The idea that every problem contains the seed of its own solution has become such a universal business cliché that few people stop to think why this idea rings so appealingly true.
The reason is survival. When presented with a problem, human beings are hardwired to come up with a solution, because if they don’t, they might die. It’s as simple as that. Our species has learned, through painful trial and error, that unsolved problems can be extremely dangerous.
As 2021 approaches, there appear to be many brewing threats—problems in desperate need of a solution. But instead of dwelling on the dangers ahead, tax professionals may find it useful to start looking for silver linings of opportunity in the storm clouds of uncertainty on the horizon.
Here are a few ideas to get you started.
Threat: No matter how clear your crystal ball is, the economic outlook for 2021 is anyone’s guess. No one really knows what will happen, and the people who say they do are kidding themselves.
Opportunity: Because the future is so fluid, there is ample opportunity in 2021 for tax departments to step up and provide C-level execs with the kind of forward-looking analyses they need more than ever right now. Scenario planning, predictive modeling, and advanced analytics can provide some measure of assurance that whatever happens in 2021, the organization is prepared.
Threat: A lingering recession/depression persists well into 2021 and may stretch many businesses to the breaking point.
Opportunity: Now is the time to prove how effective tax strategies can mitigate risk and insulate an organization from systemic shocks. If it isn’t already, the business’ tax strategy should be coordinated with its overall business strategy—an alignment that allows tax departments to fully support and inform tactical decision-making.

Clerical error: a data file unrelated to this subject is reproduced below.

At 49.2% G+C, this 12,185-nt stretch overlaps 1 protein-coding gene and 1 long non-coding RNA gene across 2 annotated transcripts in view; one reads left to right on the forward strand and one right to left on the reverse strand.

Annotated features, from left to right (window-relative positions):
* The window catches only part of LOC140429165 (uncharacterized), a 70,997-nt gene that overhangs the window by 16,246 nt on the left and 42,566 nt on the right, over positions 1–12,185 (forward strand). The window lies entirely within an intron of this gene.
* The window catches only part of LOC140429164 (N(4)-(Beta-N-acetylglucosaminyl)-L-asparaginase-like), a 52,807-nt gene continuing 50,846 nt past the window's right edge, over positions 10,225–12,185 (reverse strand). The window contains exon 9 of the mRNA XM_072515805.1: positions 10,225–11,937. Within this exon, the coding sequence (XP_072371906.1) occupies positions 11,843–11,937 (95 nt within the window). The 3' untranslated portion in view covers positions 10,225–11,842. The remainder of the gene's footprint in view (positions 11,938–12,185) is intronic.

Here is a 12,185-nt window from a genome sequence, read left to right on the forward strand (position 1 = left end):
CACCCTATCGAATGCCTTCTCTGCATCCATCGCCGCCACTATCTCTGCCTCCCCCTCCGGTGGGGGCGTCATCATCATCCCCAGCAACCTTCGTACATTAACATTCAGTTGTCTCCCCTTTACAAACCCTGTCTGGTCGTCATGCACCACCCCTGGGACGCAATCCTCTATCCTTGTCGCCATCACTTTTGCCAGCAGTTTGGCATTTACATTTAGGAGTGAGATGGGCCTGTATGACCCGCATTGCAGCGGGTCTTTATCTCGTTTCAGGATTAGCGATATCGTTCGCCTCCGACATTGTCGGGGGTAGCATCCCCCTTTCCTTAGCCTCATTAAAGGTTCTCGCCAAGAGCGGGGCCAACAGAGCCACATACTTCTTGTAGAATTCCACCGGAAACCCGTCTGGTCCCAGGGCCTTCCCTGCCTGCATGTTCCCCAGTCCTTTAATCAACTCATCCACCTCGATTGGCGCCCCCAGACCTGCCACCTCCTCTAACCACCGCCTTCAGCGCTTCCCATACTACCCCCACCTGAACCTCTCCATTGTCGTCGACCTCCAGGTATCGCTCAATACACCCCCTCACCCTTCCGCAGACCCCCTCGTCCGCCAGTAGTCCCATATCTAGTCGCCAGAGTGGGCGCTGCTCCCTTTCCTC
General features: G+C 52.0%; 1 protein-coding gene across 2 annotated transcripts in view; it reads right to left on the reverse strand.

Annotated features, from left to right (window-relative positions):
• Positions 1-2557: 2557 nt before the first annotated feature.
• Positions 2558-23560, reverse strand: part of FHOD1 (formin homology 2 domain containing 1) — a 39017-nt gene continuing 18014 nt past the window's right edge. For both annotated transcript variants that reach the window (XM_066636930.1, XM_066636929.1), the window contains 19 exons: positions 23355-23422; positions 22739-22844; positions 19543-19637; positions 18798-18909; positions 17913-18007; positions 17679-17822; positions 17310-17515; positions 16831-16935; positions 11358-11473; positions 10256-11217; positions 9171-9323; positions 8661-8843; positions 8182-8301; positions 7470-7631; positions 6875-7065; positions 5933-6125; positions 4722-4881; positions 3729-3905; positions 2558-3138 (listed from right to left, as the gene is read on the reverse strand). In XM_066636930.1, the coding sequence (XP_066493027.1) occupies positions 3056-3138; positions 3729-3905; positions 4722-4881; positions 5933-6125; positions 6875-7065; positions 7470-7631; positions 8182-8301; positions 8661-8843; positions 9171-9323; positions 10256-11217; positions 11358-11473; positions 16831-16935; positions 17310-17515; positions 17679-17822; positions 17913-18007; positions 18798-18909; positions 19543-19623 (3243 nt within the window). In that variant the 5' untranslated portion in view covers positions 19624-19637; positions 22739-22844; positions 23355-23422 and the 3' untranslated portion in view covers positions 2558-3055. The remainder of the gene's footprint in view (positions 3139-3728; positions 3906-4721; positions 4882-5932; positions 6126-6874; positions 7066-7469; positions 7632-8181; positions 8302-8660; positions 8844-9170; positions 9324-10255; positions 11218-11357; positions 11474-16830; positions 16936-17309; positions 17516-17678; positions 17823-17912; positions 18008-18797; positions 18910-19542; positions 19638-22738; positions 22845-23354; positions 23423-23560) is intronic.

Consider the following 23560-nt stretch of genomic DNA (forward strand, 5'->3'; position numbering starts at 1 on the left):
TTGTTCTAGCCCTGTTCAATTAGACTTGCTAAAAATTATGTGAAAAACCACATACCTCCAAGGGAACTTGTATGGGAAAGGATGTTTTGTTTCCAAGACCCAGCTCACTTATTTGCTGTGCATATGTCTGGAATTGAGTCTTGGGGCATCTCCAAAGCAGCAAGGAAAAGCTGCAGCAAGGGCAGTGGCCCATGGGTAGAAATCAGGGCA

Threat: Repeated waves of infection and lack of an effective vaccine keep everyone working from home in perpetuity.
Opportunity: The single most important quality all companies that want to survive 2021 will need is organizational resilience. That means developing ways to work and communicate that not only get the job done, but also maintain the organization’s culture through a strong sense of community and teamwork. No matter what happens in 2021, companies that take these steps will emerge from the coronavirus crisis with a workforce better prepared to meet future challenges.
Threat: Heretofore unprecedented tax complications arise from a cratering economy, massive unemployment, liquidity problems, and bankruptcies galore.
Opportunity: Even in this admittedly grim scenario, ample opportunities would exist for tax professionals to help companies come to terms with their circumstances. Furthermore, during periods of chaos and confusion, it is especially important for the tax function to operate smoothly, which allows cooler heads to prevail when the heat starts to build.
Threat: Numerous tax provisions enacted in response to the COVID-19 pandemic were assigned a deadline of December 31, 2020, under the assumption that the pandemic would be under control by then. But because the pandemic will likely continue well into 2021, some of these provisions will likely be extended, and some will not.
Opportunity: Because tax policy in general is so fluid at the moment, and the burden of keeping up is so onerous, now may be the time to invest in software and machine-learning tools that automatically keep track of changes in tax policy and integrate those changes into their workflow dashboards.